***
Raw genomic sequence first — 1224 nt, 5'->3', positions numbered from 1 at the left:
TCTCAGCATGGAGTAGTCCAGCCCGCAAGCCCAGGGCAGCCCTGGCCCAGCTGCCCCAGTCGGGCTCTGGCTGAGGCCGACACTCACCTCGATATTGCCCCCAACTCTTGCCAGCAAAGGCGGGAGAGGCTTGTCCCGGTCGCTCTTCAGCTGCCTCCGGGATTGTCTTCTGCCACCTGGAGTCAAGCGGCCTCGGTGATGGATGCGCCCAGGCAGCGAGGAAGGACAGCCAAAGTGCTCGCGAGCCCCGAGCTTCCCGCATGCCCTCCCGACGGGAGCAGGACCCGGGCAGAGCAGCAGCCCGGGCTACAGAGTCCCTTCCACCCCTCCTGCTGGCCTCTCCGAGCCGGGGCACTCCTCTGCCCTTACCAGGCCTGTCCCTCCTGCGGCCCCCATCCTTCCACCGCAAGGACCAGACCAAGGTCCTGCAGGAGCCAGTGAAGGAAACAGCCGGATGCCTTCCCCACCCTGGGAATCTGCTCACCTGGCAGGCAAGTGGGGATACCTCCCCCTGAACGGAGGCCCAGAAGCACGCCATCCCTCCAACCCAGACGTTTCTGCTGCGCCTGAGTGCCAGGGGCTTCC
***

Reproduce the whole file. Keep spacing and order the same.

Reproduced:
Raw genomic sequence first — 1224 nt, 5'->3', positions numbered from 1 at the left:
TCTCAGCATGGAGTAGTCCAGCCCGCAAGCCCAGGGCAGCCCTGGCCCAGCTGCCCCAGTCGGGCTCTGGCTGAGGCCGACACTCACCTCGATATTGCCCCCAACTCTTGCCAGCAAAGGCGGGAGAGGCTTGTCCCGGTCGCTCTTCAGCTGCCTCCGGGATTGTCTTCTGCCACCTGGAGTCAAGCGGCCTCGGTGATGGATGCGCCCAGGCAGCGAGGAAGGACAGCCAAAGTGCTCGCGAGCCCCGAGCTTCCCGCATGCCCTCCCGACGGGAGCAGGACCCGGGCAGAGCAGCAGCCCGGGCTACAGAGTCCCTTCCACCCCTCCTGCTGGCCTCTCCGAGCCGGGGCACTCCTCTGCCCTTACCAGGCCTGTCCCTCCTGCGGCCCCCATCCTTCCACCGCAAGGACCAGACCAAGGTCCTGCAGGAGCCAGTGAAGGAAACAGCCGGATGCCTTCCCCACCCTGGGAATCTGCTCACCTGGCAGGCAAGTGGGGATACCTCCCCCTGAACGGAGGCCCAGAAGCACGCCATCCCTCCAACCCAGACGTTTCTGCTGCGCCTGAGTGCCAGGGGCTTCC